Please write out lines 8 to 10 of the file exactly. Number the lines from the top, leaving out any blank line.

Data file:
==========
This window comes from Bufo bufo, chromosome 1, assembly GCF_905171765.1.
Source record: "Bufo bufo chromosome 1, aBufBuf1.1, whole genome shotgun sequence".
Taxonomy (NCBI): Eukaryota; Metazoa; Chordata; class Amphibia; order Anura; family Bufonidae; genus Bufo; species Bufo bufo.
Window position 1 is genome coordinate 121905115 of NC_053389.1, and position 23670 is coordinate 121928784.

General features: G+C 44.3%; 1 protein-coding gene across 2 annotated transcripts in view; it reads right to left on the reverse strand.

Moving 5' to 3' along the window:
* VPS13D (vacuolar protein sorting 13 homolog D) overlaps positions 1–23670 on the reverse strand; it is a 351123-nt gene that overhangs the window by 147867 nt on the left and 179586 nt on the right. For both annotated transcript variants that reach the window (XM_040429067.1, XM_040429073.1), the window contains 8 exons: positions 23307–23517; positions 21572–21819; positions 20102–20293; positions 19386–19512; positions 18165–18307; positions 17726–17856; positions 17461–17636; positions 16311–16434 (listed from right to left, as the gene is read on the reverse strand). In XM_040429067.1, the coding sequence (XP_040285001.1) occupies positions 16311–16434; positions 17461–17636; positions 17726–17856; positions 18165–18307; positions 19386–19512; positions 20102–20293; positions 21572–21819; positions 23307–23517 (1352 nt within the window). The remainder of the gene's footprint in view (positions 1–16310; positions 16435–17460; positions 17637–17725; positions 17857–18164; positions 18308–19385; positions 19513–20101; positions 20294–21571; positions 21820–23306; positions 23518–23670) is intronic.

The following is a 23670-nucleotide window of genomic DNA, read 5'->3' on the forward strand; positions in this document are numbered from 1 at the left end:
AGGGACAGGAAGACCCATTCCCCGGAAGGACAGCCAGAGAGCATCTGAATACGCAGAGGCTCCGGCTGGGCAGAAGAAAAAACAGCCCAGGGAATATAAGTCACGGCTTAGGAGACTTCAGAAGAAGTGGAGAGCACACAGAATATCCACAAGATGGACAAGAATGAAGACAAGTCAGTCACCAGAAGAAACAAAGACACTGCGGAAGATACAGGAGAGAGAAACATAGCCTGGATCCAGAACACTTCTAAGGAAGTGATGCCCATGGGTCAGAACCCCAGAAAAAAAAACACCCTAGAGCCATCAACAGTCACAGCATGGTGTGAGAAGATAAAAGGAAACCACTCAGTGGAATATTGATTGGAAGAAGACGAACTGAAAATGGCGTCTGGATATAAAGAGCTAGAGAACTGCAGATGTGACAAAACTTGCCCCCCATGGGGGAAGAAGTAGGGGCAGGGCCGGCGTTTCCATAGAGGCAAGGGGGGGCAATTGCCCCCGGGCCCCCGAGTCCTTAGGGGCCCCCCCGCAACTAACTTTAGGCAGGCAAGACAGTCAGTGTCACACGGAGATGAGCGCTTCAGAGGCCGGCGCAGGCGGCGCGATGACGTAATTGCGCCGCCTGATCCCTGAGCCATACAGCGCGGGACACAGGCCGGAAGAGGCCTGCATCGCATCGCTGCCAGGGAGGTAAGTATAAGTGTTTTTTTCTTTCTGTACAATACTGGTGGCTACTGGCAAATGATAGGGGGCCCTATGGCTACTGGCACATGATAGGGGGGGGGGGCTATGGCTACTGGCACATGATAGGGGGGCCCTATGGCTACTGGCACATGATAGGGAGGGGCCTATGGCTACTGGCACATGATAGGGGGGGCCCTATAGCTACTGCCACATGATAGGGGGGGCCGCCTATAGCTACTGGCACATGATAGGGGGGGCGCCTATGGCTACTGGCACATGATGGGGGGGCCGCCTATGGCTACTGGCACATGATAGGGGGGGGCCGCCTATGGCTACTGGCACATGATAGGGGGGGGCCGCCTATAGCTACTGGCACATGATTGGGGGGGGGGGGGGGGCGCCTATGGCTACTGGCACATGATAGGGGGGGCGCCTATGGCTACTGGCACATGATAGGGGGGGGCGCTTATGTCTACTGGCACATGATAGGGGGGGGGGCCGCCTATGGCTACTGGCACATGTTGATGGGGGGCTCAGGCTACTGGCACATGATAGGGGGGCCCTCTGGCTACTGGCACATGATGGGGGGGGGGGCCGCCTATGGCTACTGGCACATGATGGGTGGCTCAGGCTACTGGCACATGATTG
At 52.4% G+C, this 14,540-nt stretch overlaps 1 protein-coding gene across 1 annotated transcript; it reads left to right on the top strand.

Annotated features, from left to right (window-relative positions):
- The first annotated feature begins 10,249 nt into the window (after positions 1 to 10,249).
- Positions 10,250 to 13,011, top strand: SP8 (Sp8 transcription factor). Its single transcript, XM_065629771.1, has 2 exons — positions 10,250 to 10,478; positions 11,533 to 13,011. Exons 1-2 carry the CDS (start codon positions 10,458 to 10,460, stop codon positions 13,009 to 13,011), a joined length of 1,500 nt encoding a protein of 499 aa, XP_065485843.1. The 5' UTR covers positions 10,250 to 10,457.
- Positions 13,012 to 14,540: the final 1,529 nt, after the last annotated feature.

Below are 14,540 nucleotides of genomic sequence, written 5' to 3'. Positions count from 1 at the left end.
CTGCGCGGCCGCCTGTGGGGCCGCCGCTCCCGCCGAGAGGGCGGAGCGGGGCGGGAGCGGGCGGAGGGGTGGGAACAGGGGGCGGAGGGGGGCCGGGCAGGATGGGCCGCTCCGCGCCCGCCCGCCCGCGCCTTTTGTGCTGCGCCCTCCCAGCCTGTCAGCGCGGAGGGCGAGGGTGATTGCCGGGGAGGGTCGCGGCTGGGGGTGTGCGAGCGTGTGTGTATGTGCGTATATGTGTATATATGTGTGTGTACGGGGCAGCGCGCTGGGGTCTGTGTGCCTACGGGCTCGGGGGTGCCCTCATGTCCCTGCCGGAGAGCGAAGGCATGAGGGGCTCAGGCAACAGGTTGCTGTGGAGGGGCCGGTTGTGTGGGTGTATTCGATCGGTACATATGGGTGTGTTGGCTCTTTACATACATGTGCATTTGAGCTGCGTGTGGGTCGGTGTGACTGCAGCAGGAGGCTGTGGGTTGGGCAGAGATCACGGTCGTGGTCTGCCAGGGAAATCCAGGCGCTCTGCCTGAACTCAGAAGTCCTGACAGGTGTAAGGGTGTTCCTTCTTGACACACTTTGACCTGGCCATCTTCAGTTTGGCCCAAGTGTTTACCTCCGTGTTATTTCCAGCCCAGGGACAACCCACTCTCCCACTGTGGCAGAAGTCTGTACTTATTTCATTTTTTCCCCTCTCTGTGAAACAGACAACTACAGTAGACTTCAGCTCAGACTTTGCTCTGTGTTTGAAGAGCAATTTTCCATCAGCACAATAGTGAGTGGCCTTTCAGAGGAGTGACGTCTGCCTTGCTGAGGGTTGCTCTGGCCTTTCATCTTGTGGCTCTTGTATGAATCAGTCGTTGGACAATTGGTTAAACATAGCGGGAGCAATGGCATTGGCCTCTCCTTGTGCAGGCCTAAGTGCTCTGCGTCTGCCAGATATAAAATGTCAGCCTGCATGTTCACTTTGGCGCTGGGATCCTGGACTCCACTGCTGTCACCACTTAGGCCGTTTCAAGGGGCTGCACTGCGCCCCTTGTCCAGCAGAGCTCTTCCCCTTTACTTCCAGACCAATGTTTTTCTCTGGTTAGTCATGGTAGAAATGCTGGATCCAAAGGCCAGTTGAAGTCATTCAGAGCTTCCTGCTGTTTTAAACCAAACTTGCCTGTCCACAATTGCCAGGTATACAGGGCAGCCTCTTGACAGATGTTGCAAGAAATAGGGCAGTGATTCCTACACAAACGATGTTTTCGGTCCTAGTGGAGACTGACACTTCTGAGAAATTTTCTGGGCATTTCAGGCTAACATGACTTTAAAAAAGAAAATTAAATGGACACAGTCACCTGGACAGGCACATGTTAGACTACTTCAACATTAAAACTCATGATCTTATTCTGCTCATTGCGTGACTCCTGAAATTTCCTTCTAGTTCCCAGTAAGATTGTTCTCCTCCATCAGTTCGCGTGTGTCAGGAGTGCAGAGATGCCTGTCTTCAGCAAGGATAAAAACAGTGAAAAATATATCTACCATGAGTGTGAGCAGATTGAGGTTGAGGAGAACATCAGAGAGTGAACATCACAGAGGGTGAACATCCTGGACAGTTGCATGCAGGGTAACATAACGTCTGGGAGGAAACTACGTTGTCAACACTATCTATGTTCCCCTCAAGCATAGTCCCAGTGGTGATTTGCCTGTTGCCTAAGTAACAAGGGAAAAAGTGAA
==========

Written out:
The following is a 23670-nucleotide window of genomic DNA, read 5'->3' on the forward strand; positions in this document are numbered from 1 at the left end:
AGGGACAGGAAGACCCATTCCCCGGAAGGACAGCCAGAGAGCATCTGAATACGCAGAGGCTCCGGCTGGGCAGAAGAAAAAACAGCCCAGGGAATATAAGTCACGGCTTAGGAGACTTCAGAAGAAGTGGAGAGCACACAGAATATCCACAAGATGGACAAGAATGAAGACAAGTCAGTCACCAGAAGAAACAAAGACACTGCGGAAGATACAGGAGAGAGAAACATAGCCTGGATCCAGAACACTTCTAAGGAAGTGATGCCCATGGGTCAGAACCCCAGAAAAAAAAACACCCTAGAGCCATCAACAGTCACAGCATGGTGTGAGAAGATAAAAGGAAACCACTCAGTGGAATATTGATTGGAAGAAGACGAACTGAAAATGGCGTCTGGATATAAAGAGCTAGAGAACTGCAGATGTGACAAAACTTGCCCCCCATGGGGGAAGAAGTAGGGGCAGGGCCGGCGTTTCCATAGAGGCAAGGGGGGGCAATTGCCCCCGGGCCCCCGAGTCCTTAGGGGCCCCCCCGCAACTAACTTTAGGCAGGCAAGACAGTCAGTGTCACACGGAGATGAGCGCTTCAGAGGCCGGCGCAGGCGGCGCGATGACGTAATTGCGCCGCCTGATCCCTGAGCCATACAGCGCGGGACACAGGCCGGAAGAGGCCTGCATCGCATCGCTGCCAGGGAGGTAAGTATAAGTGTTTTTTTCTTTCTGTACAATACTGGTGGCTACTGGCAAATGATAGGGGGCCCTATGGCTACTGGCACATGATAGGGGGGGGGGGCTATGGCTACTGGCACATGATAGGGGGGCCCTATGGCTACTGGCACATGATAGGGAGGGGCCTATGGCTACTGGCACATGATAGGGGGGGCCCTATAGCTACTGCCACATGATAGGGGGGGCCGCCTATAGCTACTGGCACATGATAGGGGGGGCGCCTATGGCTACTGGCACATGATGGGGGGGCCGCCTATGGCTACTGGCACATGATAGGGGGGGGCCGCCTATGGCTACTGGCACATGATAGGGGGGGGCCGCCTATAGCTACTGGCACATGATTGGGGGGGGGGGGGGGGCGCCTATGGCTACTGGCACATGATAGGGGGGGCGCCTATGGCTACTGGCACATGATAGGGGGGGGCGCTTATGTCTACTGGCACATGATAGGGGGGGGGGCCGCCTATGGCTACTGGCACATGTTGATGGGGGGCTCAGGCTACTGGCACATGATAGGGGGGCCCTCTGGCTACTGGCACATGATGGGGGGGGGGGCCGCCTATGGCTACTGGCACATGATGGGTGGCTCAGGCTACTGGCACATGATTG
At 52.4% G+C, this 14,540-nt stretch overlaps 1 protein-coding gene across 1 annotated transcript; it reads left to right on the top strand.